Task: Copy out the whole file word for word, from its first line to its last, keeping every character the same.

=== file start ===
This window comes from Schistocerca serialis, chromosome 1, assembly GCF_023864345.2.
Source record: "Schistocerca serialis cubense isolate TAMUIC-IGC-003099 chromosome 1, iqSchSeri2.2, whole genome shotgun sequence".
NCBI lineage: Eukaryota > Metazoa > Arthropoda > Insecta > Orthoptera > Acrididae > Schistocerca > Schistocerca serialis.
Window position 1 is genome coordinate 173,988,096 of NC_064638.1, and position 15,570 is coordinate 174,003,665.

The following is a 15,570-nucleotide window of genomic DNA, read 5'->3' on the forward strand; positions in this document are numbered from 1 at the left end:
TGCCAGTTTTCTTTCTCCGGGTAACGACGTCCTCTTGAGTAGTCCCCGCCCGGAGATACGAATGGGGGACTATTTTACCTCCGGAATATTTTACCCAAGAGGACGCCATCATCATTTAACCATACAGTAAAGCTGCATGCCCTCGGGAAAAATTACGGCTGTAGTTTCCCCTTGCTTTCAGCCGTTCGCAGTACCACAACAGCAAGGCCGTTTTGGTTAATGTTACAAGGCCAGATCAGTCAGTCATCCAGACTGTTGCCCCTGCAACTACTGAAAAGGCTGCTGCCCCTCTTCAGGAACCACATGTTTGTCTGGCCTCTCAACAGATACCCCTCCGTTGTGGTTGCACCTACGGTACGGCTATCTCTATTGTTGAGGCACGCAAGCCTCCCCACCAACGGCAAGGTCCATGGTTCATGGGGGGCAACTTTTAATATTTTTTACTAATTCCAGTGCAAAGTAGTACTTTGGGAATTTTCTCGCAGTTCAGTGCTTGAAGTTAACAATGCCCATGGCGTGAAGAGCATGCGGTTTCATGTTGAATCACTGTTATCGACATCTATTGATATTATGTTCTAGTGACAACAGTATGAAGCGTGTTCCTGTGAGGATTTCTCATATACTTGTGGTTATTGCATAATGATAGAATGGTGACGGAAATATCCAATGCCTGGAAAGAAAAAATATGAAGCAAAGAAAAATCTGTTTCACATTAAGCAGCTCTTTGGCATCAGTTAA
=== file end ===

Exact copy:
This window comes from Schistocerca serialis, chromosome 1, assembly GCF_023864345.2.
Source record: "Schistocerca serialis cubense isolate TAMUIC-IGC-003099 chromosome 1, iqSchSeri2.2, whole genome shotgun sequence".
NCBI lineage: Eukaryota > Metazoa > Arthropoda > Insecta > Orthoptera > Acrididae > Schistocerca > Schistocerca serialis.
Window position 1 is genome coordinate 173,988,096 of NC_064638.1, and position 15,570 is coordinate 174,003,665.

The following is a 15,570-nucleotide window of genomic DNA, read 5'->3' on the forward strand; positions in this document are numbered from 1 at the left end:
TGCCAGTTTTCTTTCTCCGGGTAACGACGTCCTCTTGAGTAGTCCCCGCCCGGAGATACGAATGGGGGACTATTTTACCTCCGGAATATTTTACCCAAGAGGACGCCATCATCATTTAACCATACAGTAAAGCTGCATGCCCTCGGGAAAAATTACGGCTGTAGTTTCCCCTTGCTTTCAGCCGTTCGCAGTACCACAACAGCAAGGCCGTTTTGGTTAATGTTACAAGGCCAGATCAGTCAGTCATCCAGACTGTTGCCCCTGCAACTACTGAAAAGGCTGCTGCCCCTCTTCAGGAACCACATGTTTGTCTGGCCTCTCAACAGATACCCCTCCGTTGTGGTTGCACCTACGGTACGGCTATCTCTATTGTTGAGGCACGCAAGCCTCCCCACCAACGGCAAGGTCCATGGTTCATGGGGGGCAACTTTTAATATTTTTTACTAATTCCAGTGCAAAGTAGTACTTTGGGAATTTTCTCGCAGTTCAGTGCTTGAAGTTAACAATGCCCATGGCGTGAAGAGCATGCGGTTTCATGTTGAATCACTGTTATCGACATCTATTGATATTATGTTCTAGTGACAACAGTATGAAGCGTGTTCCTGTGAGGATTTCTCATATACTTGTGGTTATTGCATAATGATAGAATGGTGACGGAAATATCCAATGCCTGGAAAGAAAAAATATGAAGCAAAGAAAAATCTGTTTCACATTAAGCAGCTCTTTGGCATCAGTTAA